There are very few places or platforms for young people to come together and work towards social change in Bahrain. Luckily, Manama Global Shapers Hub, part of an initiative by the World Economic Forum, provides just that. To learn more about the Shapers and the work they do within Bahrain, we spoke with Shaheen Shaheen , the Curator of the Manama Hub and here’s what he had to say.


Could you tell us a little about the Global Shaper Community and the Manama Hub specifically?

The Global Shapers community is an initiative by the World Economic Forum (WEF), to basically empower the voice of the youth and to engage them with policy making and decision making that tackles the global challenges.

The initiative was launched in 2011-2012 globally and the Manama Hub was established in 2014. Our objective is to help the Bahraini community in tackling the socio-economic challenges and trying to play a collaborative role with all stakeholders to help shape the future of Bahrain.

We have worked on various projects with semi-governmental entities, mainly relating to youth empowerment. We are also trying tackle variety of issues such as disabilities, mental health, and closely looking at shaping the future for the fourth industrial revolution, which is a global theme now.

What projects and initiatives are the Hub currently working on?

We are focusing on what is needed by the youth to ensure that the country is ready for the fourth industrial revolution. With exciting trends in the rise of technological development in robotics and artificial intelligence there stems various challenges, mainly the challenge of bridging the gap between the technological development in the world and the local talent we have. Is our local talent ready for such a shift? To tackle that we need to raise awareness on the subject and the impact of the fourth industrial revolution not only on the tech sector but also other sectors like health, finance, education, among others and how the local talent can be empowered.
So we are currently planning to launch hackathons with big corporations and semi-government entities to help tackle challenges across multiple sectors.

We have also launched our first project ‘Khibra’, in partnership with Tamkeen, which is youth empowerment platform that will provide services like business mentoring, career coaching and it will also serve as internships platform, both locally and internationally. Last year, we had facilitated a roundtable with HH Prince Charles, in collaboration with the British Council, and brought together a group of active young Bahrainis from different fields to discuss the different community initiatives in Bahrain and presented them to HRH’s Prince’s Trust. Some of these initiatives are currently under implementation as well. We have also collaborated with the Royal Charity Organization (RCO) on events.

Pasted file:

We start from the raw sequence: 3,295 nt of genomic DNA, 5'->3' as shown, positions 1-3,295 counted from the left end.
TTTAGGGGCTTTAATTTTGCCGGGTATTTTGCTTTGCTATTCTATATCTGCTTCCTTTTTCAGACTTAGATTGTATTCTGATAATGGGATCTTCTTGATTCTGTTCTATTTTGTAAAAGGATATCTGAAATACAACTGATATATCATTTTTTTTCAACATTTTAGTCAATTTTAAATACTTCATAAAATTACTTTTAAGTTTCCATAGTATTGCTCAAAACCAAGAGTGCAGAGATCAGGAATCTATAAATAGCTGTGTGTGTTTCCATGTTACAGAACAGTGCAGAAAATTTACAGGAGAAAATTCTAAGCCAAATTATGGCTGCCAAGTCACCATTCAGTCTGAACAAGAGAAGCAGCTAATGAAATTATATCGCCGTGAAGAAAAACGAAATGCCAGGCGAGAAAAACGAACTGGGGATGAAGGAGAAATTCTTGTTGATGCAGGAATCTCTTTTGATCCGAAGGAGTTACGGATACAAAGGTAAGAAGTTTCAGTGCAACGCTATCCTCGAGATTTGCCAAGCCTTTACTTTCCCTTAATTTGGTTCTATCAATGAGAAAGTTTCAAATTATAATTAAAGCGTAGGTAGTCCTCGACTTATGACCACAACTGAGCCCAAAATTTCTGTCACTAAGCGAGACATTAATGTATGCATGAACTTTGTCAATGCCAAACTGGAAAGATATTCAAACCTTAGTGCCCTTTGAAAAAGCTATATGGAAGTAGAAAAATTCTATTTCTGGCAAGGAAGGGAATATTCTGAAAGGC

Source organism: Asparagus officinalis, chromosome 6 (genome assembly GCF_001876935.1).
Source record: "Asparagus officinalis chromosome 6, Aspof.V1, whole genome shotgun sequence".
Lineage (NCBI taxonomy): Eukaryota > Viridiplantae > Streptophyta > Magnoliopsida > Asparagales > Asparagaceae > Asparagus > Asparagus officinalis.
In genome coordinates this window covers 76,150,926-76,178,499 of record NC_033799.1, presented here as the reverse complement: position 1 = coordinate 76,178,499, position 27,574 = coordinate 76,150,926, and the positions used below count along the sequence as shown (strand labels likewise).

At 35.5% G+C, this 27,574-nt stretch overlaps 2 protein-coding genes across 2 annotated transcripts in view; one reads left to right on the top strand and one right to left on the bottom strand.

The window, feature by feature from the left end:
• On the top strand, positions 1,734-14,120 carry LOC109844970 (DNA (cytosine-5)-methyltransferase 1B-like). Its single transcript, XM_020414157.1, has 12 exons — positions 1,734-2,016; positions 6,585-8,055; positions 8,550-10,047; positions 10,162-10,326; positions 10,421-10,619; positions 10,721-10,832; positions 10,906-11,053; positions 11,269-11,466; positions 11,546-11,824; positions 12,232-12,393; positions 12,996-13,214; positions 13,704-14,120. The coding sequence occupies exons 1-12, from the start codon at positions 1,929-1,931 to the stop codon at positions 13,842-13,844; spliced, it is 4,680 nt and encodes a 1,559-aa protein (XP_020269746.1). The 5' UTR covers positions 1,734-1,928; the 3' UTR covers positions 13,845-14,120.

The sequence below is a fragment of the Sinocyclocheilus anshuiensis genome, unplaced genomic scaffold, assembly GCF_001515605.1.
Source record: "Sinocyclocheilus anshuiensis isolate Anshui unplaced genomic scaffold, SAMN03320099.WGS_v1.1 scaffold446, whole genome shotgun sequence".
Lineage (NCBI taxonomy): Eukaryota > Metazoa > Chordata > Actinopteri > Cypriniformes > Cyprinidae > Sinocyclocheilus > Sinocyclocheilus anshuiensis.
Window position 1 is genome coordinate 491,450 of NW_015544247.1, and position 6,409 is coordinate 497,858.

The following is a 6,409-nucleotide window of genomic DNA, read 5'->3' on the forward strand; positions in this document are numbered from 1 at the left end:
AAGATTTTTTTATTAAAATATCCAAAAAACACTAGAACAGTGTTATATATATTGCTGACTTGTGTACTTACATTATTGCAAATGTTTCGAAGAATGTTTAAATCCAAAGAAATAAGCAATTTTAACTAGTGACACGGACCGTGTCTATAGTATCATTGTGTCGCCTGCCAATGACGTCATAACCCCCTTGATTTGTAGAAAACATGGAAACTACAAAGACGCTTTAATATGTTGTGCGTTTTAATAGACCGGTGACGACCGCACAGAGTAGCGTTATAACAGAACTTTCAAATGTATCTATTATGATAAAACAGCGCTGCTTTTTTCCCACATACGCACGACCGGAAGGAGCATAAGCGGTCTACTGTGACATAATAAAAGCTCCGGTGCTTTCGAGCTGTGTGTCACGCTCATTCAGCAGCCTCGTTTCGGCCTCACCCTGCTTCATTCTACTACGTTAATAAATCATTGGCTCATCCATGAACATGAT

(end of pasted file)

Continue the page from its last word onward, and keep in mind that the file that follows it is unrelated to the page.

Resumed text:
What is it like being a Global Shaper in the Manama Hub? What opportunities and networks are available to Shapers in the Bahraini community?

There are various opportunities available to the Shapers, one of them is being able to connect with more than 6000 Shapers globally. I myself had the pleasure of meeting community leaders from all parts of the world and being exposed to different mindsets and perspectives, which is very rare to find elsewhere. You also get to meet and interact with world leaders, ranging from Prime Ministers, Presidents, CEOs of Fortune 500 companies, and academics at annual events and conferences. You get to learn how policies are made and contribute to the process of decision making and share your viewpoints. That really does make you feel like you can actually make an impact and gives you a broader outlook. When you go and approach industry leaders at events or conferences and mention that you are a global shaper, they actually want to hear from you. There definitely is a strong reputation in the global community and this is something we take pride in.